Copy Editing at The New Yorker with Mary Norris

mary norris new small (1 of 1)Mary Norris started working at The New Yorker  thirty-one years ago, in the editorial library, moving on to the collating department and the copy desk. Since 1993, she has been a page O.K.’er, or query proofreader.  She has written for The Talk of the Town and contributes to the New Yorker books blog.  She is working on a memoir about having a transsexual sibling, the legendary Baby Dee.  You can read Mary’s fabulously entertaining blog : “The Alternate Side Parking Reader.”

 By the way, if you want to learn more about copy editing from those who are the best in the business,  check out: The New Yorker Festival (October 16-18). This year  there is  a master class in copy editing, on Sunday, October 18th, at 2 P.M., with Ann Goldstein, the head of the copy department; Elizabeth Pearson-Griffiths; and Mary Norris. A program guide to the festival is in the issue of September 21, 2009, and online.

I want to talk to Mary about what really goes on at America’s most prestigious literary magazine.
 
 Andy: Mary, I understand that you often write  some extremely well-received books under the pseudonym: “Malcolm Gladwell.” Is this true?
 
Mary: Hah! Are you trying to get me in trouble?  Malcolm Gladwell is an incredible phenomenon. He is not a made-up composite of a writer but a real person, and though he must be a millionaire by now, amazingly, he continues to write.
  
Andy: Can you describe for us what a typical day is for you at The New Yorker?
 
Mary: The hours at The New Yorker are from ten to six, and I try to be on time, as it is embarrassing to be chronically late when you don’t have to be at the office till ten. We have a weekly schedule for closing the contents of an issue in an orderly fashion: fiction closes early in the week, critics at midweek, and the longer, more demanding pieces near the end of the week; Talk of the Town and Comment go to press last, on Friday. The head of the copy department, Ann Goldstein, parcels out the week’s tasks, matching up who is available with what needs to be done. If the lineup changes, we readjust.
 
There are four full-time O.K.’ers, as well as a team of about six proofreaders, some of whom act as O.K.’ers when we need them. Basically, on the day a piece closes, you read it, and give the editor your query proof, which will also contain the queries of a second proofreader, and after the editor has entered all the acceptable changes and sent the new version to the Makeup Department, you read that new version. There will sometimes be a “closing meeting,” when the editor, the writer, the fact checker, and the O.K.’er sit down together over the page proof and discuss final changes. The O.K.’er then copies these changes onto a pristine proof called the Reader’s (to keep the paper trail) and enters them into the electronic file, and sends the revised piece back to Makeup. The next version is read against the Reader’s proof by another layer of proofreaders, the night foundry readers. The system is full of redundancy and safety nets.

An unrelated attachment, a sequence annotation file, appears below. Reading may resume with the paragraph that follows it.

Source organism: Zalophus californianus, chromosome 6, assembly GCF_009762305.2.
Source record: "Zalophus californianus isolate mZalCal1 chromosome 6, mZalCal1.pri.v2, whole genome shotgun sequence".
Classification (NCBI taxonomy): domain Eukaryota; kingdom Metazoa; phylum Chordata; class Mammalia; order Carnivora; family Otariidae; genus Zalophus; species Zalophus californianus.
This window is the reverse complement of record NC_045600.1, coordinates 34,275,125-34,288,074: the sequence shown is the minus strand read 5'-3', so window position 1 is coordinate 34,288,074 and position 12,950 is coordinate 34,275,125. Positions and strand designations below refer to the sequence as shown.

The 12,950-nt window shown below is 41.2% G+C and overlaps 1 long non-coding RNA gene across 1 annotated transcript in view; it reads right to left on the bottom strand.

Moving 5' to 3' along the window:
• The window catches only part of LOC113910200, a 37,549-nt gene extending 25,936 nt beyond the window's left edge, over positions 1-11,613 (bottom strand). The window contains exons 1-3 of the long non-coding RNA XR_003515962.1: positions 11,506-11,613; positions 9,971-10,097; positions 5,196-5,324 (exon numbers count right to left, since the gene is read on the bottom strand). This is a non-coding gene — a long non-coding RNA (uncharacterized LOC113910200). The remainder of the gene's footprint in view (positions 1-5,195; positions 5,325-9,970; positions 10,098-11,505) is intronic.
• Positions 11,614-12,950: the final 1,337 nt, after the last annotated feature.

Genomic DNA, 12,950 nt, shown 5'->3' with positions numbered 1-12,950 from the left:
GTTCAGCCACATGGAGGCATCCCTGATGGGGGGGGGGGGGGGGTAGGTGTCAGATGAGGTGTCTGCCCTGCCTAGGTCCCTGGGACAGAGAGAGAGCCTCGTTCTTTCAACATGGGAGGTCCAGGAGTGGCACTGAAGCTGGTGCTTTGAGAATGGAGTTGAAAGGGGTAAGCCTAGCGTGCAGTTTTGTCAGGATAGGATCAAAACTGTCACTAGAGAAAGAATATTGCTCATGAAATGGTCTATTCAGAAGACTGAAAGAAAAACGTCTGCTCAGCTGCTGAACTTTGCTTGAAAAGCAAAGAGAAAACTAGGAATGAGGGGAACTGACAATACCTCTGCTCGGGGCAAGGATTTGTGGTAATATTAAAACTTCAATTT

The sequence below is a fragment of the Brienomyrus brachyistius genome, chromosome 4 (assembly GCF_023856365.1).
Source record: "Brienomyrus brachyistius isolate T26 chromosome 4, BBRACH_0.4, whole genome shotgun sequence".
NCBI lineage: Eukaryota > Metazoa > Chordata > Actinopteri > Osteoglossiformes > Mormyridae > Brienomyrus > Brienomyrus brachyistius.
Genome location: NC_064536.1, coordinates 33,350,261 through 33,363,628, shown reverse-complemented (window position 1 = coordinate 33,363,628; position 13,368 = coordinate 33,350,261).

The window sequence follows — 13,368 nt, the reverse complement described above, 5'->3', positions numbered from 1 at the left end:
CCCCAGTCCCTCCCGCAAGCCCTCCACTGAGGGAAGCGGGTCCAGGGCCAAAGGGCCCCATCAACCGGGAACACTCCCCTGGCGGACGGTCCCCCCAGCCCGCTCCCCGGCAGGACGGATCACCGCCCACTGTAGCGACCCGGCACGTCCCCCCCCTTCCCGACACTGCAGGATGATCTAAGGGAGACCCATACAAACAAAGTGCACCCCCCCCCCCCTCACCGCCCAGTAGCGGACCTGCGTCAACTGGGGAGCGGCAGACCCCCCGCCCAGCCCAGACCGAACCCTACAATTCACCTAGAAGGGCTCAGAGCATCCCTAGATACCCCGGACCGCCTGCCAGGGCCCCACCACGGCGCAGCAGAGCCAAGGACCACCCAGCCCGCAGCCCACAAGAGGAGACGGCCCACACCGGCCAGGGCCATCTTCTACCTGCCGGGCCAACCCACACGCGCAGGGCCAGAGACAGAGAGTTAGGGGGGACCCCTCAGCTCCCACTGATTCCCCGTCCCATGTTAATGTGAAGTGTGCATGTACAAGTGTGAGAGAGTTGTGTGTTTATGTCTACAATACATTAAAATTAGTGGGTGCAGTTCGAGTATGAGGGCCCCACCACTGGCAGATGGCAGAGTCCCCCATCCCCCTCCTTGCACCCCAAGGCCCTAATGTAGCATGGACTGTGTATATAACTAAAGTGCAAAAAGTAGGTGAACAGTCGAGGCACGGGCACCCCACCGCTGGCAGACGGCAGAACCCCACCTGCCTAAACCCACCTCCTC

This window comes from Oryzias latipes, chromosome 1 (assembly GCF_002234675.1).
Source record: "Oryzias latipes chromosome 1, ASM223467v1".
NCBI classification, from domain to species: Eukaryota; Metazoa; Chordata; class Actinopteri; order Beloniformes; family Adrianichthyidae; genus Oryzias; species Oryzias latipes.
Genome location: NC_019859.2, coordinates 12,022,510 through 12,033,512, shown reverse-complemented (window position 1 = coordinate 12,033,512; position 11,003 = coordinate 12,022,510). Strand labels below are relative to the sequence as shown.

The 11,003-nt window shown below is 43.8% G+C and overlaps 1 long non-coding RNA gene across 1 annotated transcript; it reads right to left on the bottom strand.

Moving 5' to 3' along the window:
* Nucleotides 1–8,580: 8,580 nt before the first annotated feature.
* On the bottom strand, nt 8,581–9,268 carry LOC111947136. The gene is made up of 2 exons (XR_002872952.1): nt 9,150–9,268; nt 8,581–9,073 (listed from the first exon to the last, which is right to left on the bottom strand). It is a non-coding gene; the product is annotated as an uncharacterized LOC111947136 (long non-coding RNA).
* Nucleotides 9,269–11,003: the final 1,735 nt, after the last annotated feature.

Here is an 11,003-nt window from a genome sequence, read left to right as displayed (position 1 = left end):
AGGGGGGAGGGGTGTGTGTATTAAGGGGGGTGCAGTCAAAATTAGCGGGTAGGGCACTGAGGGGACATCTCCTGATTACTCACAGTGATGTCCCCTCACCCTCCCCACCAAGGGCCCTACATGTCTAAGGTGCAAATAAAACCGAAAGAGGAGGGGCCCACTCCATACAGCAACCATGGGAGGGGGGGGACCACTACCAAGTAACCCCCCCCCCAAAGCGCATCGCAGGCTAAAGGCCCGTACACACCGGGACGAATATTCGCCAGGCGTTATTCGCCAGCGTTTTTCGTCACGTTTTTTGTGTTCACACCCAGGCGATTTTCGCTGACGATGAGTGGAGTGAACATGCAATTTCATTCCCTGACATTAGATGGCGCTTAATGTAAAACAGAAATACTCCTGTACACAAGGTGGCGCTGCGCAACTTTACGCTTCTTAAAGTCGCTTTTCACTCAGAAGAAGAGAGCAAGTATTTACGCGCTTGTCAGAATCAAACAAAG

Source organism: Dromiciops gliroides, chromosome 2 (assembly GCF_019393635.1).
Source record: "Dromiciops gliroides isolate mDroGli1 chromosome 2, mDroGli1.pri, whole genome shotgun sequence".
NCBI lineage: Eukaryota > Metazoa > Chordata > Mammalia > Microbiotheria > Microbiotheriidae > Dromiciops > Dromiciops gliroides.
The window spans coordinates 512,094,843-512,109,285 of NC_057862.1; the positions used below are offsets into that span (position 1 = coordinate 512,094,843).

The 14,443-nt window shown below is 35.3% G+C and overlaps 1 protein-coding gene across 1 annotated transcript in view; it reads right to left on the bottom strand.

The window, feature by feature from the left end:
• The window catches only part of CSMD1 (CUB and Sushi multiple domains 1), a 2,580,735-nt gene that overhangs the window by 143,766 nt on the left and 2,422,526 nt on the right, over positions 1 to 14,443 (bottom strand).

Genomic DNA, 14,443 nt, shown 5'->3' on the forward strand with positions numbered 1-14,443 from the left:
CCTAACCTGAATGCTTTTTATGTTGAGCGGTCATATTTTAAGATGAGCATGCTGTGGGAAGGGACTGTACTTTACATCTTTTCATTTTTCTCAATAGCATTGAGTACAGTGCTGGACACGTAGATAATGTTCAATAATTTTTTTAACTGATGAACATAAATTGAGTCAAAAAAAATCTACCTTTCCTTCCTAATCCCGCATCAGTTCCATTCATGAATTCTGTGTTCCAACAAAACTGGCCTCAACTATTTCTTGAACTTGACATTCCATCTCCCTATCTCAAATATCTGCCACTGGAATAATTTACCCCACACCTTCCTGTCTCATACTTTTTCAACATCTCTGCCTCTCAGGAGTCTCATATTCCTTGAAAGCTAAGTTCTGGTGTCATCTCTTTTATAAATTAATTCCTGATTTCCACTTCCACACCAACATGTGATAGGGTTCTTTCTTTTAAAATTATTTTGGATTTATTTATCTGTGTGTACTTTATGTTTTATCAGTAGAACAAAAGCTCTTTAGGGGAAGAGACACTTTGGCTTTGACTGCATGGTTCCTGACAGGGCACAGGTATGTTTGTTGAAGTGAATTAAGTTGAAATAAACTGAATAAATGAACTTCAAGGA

Andy: Wow! That is even more proofreading than I do on this blog.  You do copy editing there. What is a copy editor? How is it different from a line editor?
 
Mary: The job descriptions at The New Yorker are different from those at book publishing houses and other magazines. We have a copy desk, and the job of the copy editor is to do the first pass on a piece, when the manuscript is “set up,” that is, set in type for general distribution. At this stage, the copy editor makes minimal changes, in spelling and punctuation, to conform to New Yorker style. You may have noticed that we spell “theatre” the British way, reversing the “er” to “re,” and double consonants before suffixes (“travelled,” rather than “traveled”); we use the diaeresis in words like “coöperate” and “reëlect”; we prefer the serial comma; we spell out round numbers, even big ones. The copy editor does not make any interpretive changes.
 
Next (and you won’t find this job anyplace else) a piece is “Goulded.” This used to be the domain of the legendary Eleanor Gould Packard, a grammarian and a genius whose old office I now occupy, though I am neither a grammarian nor a genius (except for real estate: the office has a great view). One of the query proofreaders, on a day when she is not O.K.’ing a piece, reads the galleys of a piece that is scheduled for a future issue, fixing spelling and punctuation, of course, but also making more subtle suggestions.  Query proofreaders at The New Yorker are probably more like line editors at other publications. We go over the piece twice. We fix danglers. We try to improve the sentences, making sure that the author is saying what he or she intends to say. Eleanor Gould was big on clarity, and I have absorbed some of that. Basically, you’re giving the piece a really close reading.